Bylaw temporarily up in smoke
New Westminster is holding off instituting a new smoking bylaw until it can figure out a way to allow smokers to huddle outside of Queen’s Park Arena during intermissions at Salmonbellies lacrosse games.
Fraser Health has asked the city to amend its bylaw to prohibit smoking within 7.5 metres of doors and windows of public buildings; on restaurant and pub patios; and in outdoor public places such as parks, trails, playgrounds, playing fields and outdoor sporting venues. The city’s lawyers have drawn up a bylaw to reflect those changes but they’ve been asked to revise them.
On Monday, council rejected a motion from Coun. Bill Harper to exclude the last of those prohibitions. He noted the only enforcement in outdoor areas will come through the putting up of signs and public peer pressure.
“There is no intention to police this bylaw, particularly in parks. There’s no enforcement in it, you’re just going to do it by signage,” said Harper.
Coun. Chuck Puchmayr cited junior and senior Salmonbellies games where spectators who smoke gather outside during intermissions to light up.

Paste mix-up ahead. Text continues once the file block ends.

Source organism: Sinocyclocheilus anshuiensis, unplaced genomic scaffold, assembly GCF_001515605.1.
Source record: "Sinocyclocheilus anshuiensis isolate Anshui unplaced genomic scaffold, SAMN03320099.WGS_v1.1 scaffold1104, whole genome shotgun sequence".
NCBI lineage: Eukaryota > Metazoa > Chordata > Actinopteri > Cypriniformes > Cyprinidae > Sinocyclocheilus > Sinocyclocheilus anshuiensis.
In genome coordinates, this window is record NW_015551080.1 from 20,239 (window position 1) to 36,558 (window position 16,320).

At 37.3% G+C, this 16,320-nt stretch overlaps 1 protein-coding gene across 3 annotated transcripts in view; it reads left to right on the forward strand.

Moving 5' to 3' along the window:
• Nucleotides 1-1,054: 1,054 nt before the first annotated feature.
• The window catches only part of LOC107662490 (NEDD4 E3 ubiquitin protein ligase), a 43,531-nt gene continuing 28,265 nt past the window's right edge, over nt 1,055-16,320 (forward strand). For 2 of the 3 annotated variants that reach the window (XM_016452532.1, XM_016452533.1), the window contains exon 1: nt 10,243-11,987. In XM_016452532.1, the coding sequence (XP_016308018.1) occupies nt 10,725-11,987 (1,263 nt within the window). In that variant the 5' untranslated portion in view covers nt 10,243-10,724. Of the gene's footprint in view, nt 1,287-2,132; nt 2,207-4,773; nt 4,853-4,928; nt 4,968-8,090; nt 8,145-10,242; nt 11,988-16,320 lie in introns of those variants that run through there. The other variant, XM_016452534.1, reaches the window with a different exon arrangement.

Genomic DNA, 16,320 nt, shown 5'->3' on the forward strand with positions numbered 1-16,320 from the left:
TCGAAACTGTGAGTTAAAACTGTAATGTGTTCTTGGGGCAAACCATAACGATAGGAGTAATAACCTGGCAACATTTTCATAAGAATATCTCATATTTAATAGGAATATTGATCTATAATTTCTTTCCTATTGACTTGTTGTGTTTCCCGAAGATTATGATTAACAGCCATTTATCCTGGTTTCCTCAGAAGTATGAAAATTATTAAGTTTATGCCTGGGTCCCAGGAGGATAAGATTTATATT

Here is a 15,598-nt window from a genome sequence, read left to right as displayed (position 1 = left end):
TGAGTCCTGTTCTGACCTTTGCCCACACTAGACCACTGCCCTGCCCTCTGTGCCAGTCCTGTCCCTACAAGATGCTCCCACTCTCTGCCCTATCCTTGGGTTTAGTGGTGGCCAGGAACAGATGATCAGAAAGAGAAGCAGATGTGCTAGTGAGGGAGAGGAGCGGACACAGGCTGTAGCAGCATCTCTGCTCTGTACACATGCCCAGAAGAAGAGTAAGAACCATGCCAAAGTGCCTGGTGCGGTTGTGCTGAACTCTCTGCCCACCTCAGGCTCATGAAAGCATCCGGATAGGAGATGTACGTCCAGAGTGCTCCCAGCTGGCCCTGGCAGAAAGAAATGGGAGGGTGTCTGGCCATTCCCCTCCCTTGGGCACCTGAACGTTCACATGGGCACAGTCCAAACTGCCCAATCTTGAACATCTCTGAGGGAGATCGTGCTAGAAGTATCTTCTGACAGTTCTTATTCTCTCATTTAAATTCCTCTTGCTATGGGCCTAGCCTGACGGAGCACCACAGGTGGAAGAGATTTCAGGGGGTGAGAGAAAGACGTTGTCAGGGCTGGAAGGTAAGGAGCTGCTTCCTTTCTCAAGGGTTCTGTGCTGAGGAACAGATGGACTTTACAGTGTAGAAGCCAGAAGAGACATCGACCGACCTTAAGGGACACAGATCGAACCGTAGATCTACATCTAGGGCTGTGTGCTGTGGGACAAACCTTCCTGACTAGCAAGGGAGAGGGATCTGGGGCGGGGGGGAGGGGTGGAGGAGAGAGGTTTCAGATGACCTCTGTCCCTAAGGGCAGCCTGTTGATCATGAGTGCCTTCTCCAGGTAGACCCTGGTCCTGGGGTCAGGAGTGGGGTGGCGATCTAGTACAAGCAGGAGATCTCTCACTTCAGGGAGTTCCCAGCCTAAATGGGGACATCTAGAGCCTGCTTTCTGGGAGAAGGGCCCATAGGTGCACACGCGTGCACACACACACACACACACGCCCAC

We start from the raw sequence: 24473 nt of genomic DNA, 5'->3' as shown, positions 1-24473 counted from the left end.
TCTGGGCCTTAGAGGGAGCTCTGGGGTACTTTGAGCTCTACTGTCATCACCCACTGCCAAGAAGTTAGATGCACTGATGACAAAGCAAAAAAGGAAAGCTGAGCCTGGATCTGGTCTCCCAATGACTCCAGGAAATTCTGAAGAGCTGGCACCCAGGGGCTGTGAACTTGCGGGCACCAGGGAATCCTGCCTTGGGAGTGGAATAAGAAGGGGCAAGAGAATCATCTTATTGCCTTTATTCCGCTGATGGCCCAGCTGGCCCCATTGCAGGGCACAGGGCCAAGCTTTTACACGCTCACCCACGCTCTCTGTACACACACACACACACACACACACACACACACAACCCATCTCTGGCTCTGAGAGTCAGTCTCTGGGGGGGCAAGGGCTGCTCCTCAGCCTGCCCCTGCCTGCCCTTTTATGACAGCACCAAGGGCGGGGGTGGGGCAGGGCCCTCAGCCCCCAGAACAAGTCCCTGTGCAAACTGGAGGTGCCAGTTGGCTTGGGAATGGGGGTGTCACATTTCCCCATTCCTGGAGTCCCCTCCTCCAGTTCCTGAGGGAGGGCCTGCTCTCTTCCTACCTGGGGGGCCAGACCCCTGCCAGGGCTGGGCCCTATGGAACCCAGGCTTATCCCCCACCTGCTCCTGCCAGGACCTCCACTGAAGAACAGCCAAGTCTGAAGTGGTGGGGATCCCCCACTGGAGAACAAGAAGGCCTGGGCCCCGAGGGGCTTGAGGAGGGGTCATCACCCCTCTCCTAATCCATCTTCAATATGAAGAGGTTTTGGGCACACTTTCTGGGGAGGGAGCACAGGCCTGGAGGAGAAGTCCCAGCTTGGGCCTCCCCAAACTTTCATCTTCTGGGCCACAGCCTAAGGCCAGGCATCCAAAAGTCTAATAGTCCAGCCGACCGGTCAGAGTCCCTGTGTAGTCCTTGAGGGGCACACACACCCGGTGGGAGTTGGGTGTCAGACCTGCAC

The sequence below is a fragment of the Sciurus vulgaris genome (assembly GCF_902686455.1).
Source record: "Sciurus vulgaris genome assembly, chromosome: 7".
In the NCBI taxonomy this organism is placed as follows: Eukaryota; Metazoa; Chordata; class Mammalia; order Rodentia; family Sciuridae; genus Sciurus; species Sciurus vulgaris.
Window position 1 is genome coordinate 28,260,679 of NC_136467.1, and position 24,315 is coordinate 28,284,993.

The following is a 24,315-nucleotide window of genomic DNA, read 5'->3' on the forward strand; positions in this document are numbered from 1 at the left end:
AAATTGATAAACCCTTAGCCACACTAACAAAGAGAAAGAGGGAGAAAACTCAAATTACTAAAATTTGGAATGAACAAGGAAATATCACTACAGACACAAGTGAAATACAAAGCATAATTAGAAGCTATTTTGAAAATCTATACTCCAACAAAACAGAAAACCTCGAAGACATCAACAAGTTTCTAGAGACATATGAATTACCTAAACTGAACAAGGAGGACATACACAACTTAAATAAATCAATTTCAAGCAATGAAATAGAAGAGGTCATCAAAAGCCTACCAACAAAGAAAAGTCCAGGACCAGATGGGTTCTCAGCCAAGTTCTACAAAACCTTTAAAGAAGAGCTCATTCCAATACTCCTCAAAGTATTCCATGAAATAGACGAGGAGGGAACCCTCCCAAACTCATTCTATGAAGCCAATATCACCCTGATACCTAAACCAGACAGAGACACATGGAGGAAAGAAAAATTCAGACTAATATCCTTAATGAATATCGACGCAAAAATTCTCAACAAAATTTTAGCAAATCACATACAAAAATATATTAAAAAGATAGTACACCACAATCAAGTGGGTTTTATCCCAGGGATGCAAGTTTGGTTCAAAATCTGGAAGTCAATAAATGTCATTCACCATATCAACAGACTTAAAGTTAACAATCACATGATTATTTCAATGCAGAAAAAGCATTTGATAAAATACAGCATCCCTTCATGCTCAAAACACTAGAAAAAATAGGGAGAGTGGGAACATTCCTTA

“Everyone would be in violation but we wouldn’t do anything about it,” said Puchmayr. “It would be nothing more than symbolic. I don’t know if that’s going to achieve what we want to achieve … This heavy-handed legislation that we’re not even going to enforce makes a mockery of the process.”
Harper’s motion, however, was not successful as the other four councillors shot it down.
“It is symbolic, but symbolism is powerful,” said Coun. Lorrie Williams.
Coun. Betty McIntosh said she couldn’t support exempting parks and playgrounds because that’s where children play.
Coun. Jonathan Coté noted B.C. has the lowest rate of smoking in the country. “I really see these types of bylaws as a continuation of that process.”
However, instead of approving the proposed bylaw, council decided to direct its staff to find a way to have smoking areas in parks. Mayor Wayne Wright pointed out many veterans who fought for Canada got addicted because the government provided free cigarettes during the war.
“We can’t go up to them and chastise them for something they can’t have control of,” said Wright.
Puchmayr doesn’t want the city to have anything to do with the bylaw at all. He said the province is the one that should institute a uniform law because currently the rules differ from city to city.
Coté agreed there should be a blanket bylaw but added that this shouldn’t stop New West from instituting its own.
“Sometimes municipalities have to take a leadership role,” he said. “There is already an inconsistency whether we do this or not.”